|Publication number||US5375038 A|
|Application number||US 08/204,633|
|Publication date||Dec 20, 1994|
|Filing date||Mar 2, 1994|
|Priority date||Mar 2, 1994|
|Publication number||08204633, 204633, US 5375038 A, US 5375038A, US-A-5375038, US5375038 A, US5375038A|
|Inventors||Thomas T. Hardt|
|Original Assignee||Compaq Computer Corporation|
|Export Citation||BiBTeX, EndNote, RefMan|
|Patent Citations (6), Referenced by (66), Classifications (6), Legal Events (6)|
|External Links: USPTO, USPTO Assignment, Espacenet|
1. Field of the Invention
The present invention generally relates to computer apparatus and, in a preferred embodiment thereof, more particularly relates to the internal cooling of computer tower units.
2. Description of Related Art
In the realms of both personal and business computing applications computer tower units have become quite popular in recent years due primarily to their substantially increased expansion capabilities compared to typical desktop computers. The housing of the usual computer tower unit is of a vertically elongated configuration, and is designed to be stood on end on the floor adjacent a desk atop which the other two primary personal computer system components, a keyboard and a display monitor, are disposed.
As conventionally constructed, a computer tower unit housing has top and bottom walls, vertically elongated front and rear end walls, and a pair of vertically extending opposite side walls which have horizontal dimensions substantially greater than those of the front and rear end walls. Typically, one of the opposite side walls is removable to provide ready access to the interior of the tower unit.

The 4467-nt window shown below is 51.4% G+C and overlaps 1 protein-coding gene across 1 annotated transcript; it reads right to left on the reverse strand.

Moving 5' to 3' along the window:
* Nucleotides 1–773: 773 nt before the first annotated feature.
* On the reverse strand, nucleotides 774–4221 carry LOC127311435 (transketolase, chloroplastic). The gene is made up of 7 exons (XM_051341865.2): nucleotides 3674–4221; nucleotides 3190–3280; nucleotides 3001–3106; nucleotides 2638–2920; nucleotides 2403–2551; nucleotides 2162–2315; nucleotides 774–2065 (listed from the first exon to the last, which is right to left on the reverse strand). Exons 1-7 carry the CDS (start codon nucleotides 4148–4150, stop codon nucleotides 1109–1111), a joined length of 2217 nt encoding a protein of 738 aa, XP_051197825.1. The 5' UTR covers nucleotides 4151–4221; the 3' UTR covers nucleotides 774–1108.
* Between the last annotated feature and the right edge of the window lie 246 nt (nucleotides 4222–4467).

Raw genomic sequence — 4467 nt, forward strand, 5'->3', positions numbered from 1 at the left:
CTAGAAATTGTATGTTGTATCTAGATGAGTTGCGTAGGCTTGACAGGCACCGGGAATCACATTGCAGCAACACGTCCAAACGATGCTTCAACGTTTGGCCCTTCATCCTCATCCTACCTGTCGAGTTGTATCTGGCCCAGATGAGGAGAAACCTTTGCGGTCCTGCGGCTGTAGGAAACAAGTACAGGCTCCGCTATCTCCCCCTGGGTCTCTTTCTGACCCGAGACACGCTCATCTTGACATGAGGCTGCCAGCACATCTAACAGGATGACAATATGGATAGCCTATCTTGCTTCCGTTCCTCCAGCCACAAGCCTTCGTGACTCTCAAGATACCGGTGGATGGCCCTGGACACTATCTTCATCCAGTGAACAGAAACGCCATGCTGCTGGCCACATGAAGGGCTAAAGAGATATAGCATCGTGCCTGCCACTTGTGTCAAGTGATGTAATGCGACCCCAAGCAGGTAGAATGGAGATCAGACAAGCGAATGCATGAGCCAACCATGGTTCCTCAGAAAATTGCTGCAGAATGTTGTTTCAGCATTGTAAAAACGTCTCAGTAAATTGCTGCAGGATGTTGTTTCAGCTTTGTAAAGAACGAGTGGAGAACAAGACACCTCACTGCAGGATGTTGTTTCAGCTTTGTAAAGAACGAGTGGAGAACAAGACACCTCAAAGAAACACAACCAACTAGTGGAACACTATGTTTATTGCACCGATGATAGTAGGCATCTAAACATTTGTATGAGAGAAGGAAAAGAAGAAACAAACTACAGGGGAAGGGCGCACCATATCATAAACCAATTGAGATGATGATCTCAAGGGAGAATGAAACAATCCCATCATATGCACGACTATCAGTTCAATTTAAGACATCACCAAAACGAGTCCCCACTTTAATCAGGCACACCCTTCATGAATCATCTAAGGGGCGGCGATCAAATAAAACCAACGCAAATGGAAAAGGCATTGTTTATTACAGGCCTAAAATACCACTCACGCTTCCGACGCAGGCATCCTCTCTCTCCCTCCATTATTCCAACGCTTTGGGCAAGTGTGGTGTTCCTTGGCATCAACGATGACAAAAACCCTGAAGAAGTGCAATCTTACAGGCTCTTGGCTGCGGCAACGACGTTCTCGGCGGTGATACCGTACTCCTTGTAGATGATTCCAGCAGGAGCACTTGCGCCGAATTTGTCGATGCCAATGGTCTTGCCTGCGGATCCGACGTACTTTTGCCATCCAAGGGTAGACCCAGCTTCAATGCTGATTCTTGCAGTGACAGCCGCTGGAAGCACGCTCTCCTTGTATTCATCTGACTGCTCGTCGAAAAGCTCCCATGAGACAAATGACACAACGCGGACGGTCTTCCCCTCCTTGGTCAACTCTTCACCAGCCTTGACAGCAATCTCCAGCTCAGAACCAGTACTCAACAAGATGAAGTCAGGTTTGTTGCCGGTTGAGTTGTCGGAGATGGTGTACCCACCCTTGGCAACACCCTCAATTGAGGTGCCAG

Because of the large number of heat generating components, such as processors, drive units, expansion cards and power supply units, which may be initially or subsequently installed within the outer housing of a computer tower unit, proper interior cooling of the unit becomes an important design criteria, and the cooling capacity must be sufficient to handle the maximum number of heat generating components that might ultimately be installed in the unit.
In a previously proposed computer tower unit configuration upper and lower air intake structures are mounted on upper and lower portions of the front housing end wall, a power supply cooling fan is mounted on a top portion of the rear end wall generally opposite the upper air intake structure, and a main system cooling fan is mounted on a vertically intermediate portion of the rear end wall. A power supply unit is mounted within the tower housing between a top portion of the upper air intake and the power supply cooling fan, and a drive bay area is positioned directly behind a lower section of the upper air intake.
The main system motherboard is interiorly mounted on the housing side wall opposite the removable side access wall, and an expansion card mounting area is disposed behind the lower air intake structure in a lower portion of the housing interior adjacent the motherboard. The power supply area, the drive bay area, and the expansion card area are all communicated with one another within the interior of the tower unit housing.
During operation of the tower unit, the power supply and main system fans draw ambient cooling air through the interior of the housing to carry away operating heat generated by the various components therein. In addition to these two cooling fans, a third cooling fan is side-mounted on the housing, at the drive bay area, to ensure a flow of cooling air through the drive bay area via the upper air intake structure.